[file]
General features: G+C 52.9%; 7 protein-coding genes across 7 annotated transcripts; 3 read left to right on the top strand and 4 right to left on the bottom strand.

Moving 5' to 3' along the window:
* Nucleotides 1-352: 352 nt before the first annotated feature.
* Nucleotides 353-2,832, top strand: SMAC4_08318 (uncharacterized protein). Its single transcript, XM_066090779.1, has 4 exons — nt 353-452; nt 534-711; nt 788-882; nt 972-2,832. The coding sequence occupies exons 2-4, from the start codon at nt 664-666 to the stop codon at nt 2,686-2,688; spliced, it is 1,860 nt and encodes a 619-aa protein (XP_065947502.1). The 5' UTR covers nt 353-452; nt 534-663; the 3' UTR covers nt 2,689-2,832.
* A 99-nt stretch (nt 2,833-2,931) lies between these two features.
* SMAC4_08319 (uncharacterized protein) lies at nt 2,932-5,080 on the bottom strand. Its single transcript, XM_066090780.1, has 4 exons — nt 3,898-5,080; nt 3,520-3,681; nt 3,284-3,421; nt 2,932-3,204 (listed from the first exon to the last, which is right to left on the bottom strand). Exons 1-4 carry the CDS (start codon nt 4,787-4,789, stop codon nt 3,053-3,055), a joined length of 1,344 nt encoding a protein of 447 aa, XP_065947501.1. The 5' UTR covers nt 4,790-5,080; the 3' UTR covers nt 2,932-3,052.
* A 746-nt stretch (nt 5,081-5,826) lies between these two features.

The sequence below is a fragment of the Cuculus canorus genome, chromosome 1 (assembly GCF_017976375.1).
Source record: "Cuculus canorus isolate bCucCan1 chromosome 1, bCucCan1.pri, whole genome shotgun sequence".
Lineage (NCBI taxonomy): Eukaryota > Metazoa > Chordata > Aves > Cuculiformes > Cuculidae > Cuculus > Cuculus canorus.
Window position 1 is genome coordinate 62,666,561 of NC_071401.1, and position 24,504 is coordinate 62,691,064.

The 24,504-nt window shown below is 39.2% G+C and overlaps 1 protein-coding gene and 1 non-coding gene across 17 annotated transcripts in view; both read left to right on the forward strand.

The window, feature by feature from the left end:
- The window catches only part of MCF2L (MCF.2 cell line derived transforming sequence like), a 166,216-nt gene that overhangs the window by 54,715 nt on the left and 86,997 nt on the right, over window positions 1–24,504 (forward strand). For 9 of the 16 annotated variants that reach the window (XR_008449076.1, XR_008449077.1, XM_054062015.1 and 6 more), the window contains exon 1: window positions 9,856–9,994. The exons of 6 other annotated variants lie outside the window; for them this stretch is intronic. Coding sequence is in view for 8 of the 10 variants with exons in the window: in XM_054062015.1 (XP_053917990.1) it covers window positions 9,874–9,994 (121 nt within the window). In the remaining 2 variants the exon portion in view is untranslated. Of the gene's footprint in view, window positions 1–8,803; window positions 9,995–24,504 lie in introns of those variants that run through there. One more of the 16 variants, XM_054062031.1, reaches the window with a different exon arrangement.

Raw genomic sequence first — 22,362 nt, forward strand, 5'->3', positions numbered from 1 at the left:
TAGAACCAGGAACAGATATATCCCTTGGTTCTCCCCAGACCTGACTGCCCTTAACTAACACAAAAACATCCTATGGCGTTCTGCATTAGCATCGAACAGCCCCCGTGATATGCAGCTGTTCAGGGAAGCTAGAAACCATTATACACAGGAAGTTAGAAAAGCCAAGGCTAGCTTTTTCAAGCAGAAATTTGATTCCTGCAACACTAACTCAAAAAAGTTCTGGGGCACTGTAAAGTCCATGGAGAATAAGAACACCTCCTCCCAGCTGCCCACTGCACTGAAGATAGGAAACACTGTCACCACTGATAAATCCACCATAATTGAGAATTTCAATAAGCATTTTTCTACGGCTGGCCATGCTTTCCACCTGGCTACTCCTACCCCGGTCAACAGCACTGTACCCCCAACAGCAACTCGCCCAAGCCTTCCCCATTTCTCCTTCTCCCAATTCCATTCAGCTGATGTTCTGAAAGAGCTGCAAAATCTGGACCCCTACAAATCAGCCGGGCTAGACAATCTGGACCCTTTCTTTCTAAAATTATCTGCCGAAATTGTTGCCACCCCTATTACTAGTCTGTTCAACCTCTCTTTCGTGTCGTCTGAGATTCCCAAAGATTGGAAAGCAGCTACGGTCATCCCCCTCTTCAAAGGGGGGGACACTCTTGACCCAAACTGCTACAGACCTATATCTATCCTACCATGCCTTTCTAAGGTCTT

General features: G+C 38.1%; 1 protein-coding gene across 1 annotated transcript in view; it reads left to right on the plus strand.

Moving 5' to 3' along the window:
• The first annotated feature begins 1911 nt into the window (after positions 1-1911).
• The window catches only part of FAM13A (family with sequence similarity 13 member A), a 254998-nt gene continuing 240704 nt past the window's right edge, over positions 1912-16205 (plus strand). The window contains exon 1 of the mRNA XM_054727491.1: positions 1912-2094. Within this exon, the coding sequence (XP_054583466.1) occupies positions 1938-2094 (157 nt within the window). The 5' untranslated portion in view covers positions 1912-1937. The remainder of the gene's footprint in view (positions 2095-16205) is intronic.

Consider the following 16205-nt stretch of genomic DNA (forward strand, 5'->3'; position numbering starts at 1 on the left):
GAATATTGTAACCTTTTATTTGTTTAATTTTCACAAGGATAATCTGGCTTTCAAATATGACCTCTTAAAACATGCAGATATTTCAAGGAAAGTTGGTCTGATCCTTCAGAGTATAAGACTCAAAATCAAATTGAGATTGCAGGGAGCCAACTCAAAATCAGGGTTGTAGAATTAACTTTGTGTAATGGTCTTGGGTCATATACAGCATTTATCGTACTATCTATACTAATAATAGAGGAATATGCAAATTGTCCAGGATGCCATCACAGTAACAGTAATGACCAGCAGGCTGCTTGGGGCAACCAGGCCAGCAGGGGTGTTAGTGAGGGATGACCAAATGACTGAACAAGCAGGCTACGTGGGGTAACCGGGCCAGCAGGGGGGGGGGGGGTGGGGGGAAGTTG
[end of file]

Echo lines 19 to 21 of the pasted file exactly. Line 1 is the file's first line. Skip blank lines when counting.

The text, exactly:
• The first annotated feature begins 1911 nt into the window (after positions 1-1911).
• The window catches only part of FAM13A (family with sequence similarity 13 member A), a 254998-nt gene continuing 240704 nt past the window's right edge, over positions 1912-16205 (plus strand). The window contains exon 1 of the mRNA XM_054727491.1: positions 1912-2094. Within this exon, the coding sequence (XP_054583466.1) occupies positions 1938-2094 (157 nt within the window). The 5' untranslated portion in view covers positions 1912-1937. The remainder of the gene's footprint in view (positions 2095-16205) is intronic.

Consider the following 16205-nt stretch of genomic DNA (forward strand, 5'->3'; position numbering starts at 1 on the left):